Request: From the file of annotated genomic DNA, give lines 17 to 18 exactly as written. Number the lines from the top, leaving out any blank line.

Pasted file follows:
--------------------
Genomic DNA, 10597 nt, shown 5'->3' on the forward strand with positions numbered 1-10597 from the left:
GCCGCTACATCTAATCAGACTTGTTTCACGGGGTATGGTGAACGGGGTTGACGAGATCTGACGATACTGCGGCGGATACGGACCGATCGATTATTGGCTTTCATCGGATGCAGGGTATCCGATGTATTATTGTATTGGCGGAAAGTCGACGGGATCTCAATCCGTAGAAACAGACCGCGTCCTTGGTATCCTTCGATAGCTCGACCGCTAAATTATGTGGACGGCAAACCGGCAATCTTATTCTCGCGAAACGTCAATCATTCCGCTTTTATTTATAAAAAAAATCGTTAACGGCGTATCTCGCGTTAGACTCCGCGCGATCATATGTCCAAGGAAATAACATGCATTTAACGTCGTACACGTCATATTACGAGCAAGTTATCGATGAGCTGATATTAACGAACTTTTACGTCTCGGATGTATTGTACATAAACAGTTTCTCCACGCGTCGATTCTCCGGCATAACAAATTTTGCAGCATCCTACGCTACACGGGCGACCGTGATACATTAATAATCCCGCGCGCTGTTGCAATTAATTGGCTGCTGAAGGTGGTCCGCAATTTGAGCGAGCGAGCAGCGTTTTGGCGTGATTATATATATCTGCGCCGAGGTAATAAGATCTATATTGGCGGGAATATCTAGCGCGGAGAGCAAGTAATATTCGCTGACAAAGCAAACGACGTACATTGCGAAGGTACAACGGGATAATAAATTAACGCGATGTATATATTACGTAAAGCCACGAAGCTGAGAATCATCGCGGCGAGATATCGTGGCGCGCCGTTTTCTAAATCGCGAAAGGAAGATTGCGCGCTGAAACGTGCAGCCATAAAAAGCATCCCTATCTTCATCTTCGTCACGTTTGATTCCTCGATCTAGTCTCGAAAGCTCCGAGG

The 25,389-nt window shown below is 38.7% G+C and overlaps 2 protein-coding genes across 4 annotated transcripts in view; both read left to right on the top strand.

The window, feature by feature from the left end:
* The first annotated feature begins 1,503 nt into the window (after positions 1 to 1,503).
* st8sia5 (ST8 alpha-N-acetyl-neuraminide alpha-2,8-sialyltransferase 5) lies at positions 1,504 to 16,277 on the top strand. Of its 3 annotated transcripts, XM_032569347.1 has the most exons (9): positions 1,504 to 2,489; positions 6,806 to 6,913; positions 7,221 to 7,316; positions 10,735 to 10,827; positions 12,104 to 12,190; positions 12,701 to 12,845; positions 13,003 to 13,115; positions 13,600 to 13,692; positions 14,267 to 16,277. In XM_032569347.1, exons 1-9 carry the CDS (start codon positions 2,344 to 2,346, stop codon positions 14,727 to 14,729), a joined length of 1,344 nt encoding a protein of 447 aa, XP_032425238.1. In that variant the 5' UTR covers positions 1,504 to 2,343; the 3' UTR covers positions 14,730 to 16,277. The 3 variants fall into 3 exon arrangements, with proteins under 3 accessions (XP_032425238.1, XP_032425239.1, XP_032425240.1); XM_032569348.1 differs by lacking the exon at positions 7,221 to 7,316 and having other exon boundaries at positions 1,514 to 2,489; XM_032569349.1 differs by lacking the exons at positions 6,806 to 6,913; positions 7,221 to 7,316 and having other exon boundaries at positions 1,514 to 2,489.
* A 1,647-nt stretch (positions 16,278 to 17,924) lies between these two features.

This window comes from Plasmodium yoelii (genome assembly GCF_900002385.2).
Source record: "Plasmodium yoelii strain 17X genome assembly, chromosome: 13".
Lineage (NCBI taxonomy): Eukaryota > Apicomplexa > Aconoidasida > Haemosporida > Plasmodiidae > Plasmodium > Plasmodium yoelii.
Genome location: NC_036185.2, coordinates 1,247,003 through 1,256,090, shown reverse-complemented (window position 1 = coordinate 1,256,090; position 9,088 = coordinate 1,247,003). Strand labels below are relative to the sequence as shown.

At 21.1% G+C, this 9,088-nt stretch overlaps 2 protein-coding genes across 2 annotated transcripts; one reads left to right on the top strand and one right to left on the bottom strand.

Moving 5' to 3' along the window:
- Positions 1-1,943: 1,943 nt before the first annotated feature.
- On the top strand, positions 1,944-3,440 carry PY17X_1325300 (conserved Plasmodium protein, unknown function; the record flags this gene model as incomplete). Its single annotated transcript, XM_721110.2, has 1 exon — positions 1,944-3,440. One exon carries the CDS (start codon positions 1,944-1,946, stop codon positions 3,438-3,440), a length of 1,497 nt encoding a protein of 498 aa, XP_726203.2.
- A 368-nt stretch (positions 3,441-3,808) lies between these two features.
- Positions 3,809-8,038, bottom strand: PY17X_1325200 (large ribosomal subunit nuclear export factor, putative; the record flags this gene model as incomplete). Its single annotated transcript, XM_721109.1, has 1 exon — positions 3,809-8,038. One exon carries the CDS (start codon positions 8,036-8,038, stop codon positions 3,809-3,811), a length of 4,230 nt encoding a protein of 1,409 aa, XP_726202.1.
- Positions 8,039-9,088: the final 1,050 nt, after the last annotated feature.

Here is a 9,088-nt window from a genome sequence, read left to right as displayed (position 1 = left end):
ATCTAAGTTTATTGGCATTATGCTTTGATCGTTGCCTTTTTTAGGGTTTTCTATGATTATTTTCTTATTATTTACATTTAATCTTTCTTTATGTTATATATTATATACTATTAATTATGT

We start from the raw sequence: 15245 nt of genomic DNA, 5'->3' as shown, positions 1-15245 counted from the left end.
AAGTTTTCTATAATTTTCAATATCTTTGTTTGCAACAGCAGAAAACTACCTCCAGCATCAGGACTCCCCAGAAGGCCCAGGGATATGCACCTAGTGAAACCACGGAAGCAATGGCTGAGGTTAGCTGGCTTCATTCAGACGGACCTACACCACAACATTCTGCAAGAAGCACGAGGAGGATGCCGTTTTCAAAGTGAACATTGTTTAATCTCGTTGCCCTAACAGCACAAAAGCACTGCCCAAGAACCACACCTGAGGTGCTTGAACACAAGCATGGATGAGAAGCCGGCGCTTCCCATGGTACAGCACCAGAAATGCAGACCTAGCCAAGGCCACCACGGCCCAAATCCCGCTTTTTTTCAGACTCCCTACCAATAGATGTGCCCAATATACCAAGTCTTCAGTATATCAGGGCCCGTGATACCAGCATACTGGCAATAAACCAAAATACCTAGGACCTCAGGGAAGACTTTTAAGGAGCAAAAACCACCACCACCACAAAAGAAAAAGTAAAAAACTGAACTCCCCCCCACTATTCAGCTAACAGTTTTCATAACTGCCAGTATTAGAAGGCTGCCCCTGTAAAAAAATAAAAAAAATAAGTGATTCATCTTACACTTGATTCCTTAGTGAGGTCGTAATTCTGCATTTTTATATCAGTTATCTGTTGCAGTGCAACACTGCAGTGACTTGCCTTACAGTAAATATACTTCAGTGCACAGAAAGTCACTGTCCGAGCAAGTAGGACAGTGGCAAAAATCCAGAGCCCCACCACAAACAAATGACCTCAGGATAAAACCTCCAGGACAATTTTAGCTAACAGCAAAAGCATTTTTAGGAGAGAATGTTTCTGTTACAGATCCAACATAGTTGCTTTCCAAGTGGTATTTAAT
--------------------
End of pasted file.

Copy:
- Positions 3,809-8,038, bottom strand: PY17X_1325200 (large ribosomal subunit nuclear export factor, putative; the record flags this gene model as incomplete). Its single annotated transcript, XM_721109.1, has 1 exon — positions 3,809-8,038. One exon carries the CDS (start codon positions 8,036-8,038, stop codon positions 3,809-3,811), a length of 4,230 nt encoding a protein of 1,409 aa, XP_726202.1.
- Positions 8,039-9,088: the final 1,050 nt, after the last annotated feature.